An inevitable by-product of the holiday season is the office holiday party. While employers strive to make the holiday party as enjoyable as possible, they should also be wary of the potential pitfalls associated with holding office parties. Several studies show that more than 30 percent of employers nationwide report employee misconduct during office holiday parties.
Employers should not be surprised to learn that employee misconduct can often result in employer liability. Whether it is drunken driving, sexual harassment, property damage or fistfights, employers can face significant liability for the conduct of their employees while attending an office party.
Employers can take several steps to avoid such legal pitfalls, without sacrificing their annual holiday get-togethers. Below are some suggestions that may help employers avoid the problems typical among holiday parties:
First, employers should review relevant policies with employees before holding office holiday parties. Conduct a brief refresher of the employer’s sexual harassment, personal conduct, anti-discrimination policies and the like. Ensure that employees understand that any type of misconduct while at a party will not be tolerated and will be addressed by management.
Attempt to limit the availability of alcohol. If possible, hold your office holiday party at lunchtime, or during working hours, when alcohol will not be served. If you decide to hold a holiday party in the evening, do not have an open bar and do not serve hard liquor. Limit the drink options to beer and wine, end the party at a relatively early hour, and try to serve plenty of food. Additionally, incorporating an activity, such as bowling or trivia, provides a fun way to celebrate with co-workers while shifting the focus off drinking and onto the activity.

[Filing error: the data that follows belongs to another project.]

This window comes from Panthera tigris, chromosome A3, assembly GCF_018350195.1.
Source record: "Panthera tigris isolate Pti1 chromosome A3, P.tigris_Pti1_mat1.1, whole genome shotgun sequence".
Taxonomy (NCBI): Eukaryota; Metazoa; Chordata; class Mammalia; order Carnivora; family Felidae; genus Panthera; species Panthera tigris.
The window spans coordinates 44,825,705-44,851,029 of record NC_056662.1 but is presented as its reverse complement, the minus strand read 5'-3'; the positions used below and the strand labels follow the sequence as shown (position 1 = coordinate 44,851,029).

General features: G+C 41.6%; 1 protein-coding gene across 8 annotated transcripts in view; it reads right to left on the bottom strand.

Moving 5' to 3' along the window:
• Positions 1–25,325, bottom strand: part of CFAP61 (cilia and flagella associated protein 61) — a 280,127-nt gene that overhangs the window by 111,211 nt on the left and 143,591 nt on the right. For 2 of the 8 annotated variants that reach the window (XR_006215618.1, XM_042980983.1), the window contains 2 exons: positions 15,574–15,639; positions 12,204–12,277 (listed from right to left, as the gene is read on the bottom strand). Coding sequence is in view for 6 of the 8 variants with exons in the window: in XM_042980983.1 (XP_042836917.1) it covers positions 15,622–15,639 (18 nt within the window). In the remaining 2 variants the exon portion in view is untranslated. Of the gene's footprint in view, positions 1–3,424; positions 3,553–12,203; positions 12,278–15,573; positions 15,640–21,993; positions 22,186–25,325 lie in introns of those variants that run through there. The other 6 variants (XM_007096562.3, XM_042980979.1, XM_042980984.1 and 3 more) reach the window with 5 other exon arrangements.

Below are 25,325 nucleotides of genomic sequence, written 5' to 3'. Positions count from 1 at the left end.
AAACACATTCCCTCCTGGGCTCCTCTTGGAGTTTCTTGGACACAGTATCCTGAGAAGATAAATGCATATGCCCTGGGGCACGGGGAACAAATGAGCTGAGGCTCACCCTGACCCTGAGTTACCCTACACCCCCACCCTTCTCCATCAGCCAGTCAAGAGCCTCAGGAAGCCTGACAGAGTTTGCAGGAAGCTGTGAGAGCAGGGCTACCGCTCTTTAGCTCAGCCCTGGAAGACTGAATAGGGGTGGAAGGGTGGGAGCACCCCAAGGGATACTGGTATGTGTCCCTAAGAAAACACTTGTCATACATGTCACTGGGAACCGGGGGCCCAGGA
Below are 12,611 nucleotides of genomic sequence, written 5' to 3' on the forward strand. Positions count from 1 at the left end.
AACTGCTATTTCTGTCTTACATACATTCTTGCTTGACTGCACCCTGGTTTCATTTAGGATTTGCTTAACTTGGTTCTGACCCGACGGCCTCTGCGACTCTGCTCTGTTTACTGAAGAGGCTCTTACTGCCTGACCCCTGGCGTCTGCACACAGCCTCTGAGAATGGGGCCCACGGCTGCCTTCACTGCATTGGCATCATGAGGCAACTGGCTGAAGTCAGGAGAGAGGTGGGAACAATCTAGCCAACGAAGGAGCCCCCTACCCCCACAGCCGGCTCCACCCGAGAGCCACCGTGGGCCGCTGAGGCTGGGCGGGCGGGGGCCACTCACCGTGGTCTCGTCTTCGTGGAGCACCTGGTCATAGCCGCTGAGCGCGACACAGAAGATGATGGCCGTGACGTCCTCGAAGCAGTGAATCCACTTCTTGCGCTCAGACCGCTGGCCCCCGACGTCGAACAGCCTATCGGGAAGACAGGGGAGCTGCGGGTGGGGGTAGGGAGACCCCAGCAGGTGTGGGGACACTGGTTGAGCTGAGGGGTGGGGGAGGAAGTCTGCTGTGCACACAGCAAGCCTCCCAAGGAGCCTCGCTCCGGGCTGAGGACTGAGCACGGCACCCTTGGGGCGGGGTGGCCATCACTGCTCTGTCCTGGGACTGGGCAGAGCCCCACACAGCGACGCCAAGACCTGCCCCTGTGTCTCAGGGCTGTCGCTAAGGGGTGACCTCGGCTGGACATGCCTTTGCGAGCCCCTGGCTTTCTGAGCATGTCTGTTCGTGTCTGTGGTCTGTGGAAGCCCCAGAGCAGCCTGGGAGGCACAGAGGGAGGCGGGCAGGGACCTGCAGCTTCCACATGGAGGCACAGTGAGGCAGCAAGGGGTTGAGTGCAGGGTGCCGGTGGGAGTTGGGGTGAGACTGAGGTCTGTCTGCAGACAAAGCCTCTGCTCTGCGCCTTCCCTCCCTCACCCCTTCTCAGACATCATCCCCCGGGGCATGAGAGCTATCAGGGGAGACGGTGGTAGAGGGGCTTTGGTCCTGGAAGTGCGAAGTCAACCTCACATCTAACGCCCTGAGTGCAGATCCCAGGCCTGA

Invite significant others and spouses. Employees are less likely to “misbehave” if other family members are present. Additionally, it provides the employee a way to get home if he/she overindulges.
You should also task your supervisors and managers with responsibility for monitoring employee conduct at the party. Let those managers know that they should make sure that no employees drink to excess and that no employee should get behind the wheel of a car if inebriated. Let your employees know that supervisors will be monitoring them, as well. This will, in turn, let your employees know that the office party is not the time to go wild.
Arrange for a taxi or car service to be available to employees who overindulge at the party. Possibly the worst thing that could occur is for an employee to get into a car accident or pulled over by the police while driving home drunk from the office holiday party. Employers should take reasonable steps to ensure this does not happen.
Hold the office holiday party on a weekday or weeknight, during or immediately following working hours. This way, employees are less likely to overindulge because they know they will have work the next day. Additionally, holding the party during or immediately following working hours ensures that employees will be dressed in their typical workplace attire, and not something inappropriate.
Do not make the party mandatory for employees. Believe it or not, a mandatory office party may be considered “work” for employees under federal or state laws, and an employer may be required to pay employees for the time spent at those parties. Additionally, it is more likely that employers will be legally liable for employee misconduct if attendance at the party is mandatory. Therefore, employers should make it clear that attendance is entirely voluntary.
Finally, never hang mistletoe in the office or at the party venue. The potential problems associated with hanging mistletoe are too numerous to list. Just don’t do it. For that matter, don’t have “Santa Claus” visit to take gift requests either. Santa is probably busy at the North Pole…you should leave him there.
These are just some things to consider when planning your office holiday party this year. Just remember that the office holiday is an employer-sanctioned event, which means that employers can get into hot water because of the misconduct of their employees. It is not a time to let employees run wild, but a time to foster camaraderie and office unity in a safe, professional and festive environment.
Peter Herzog is an attorney at Fisher & Phillips LLP in Portland, Maine.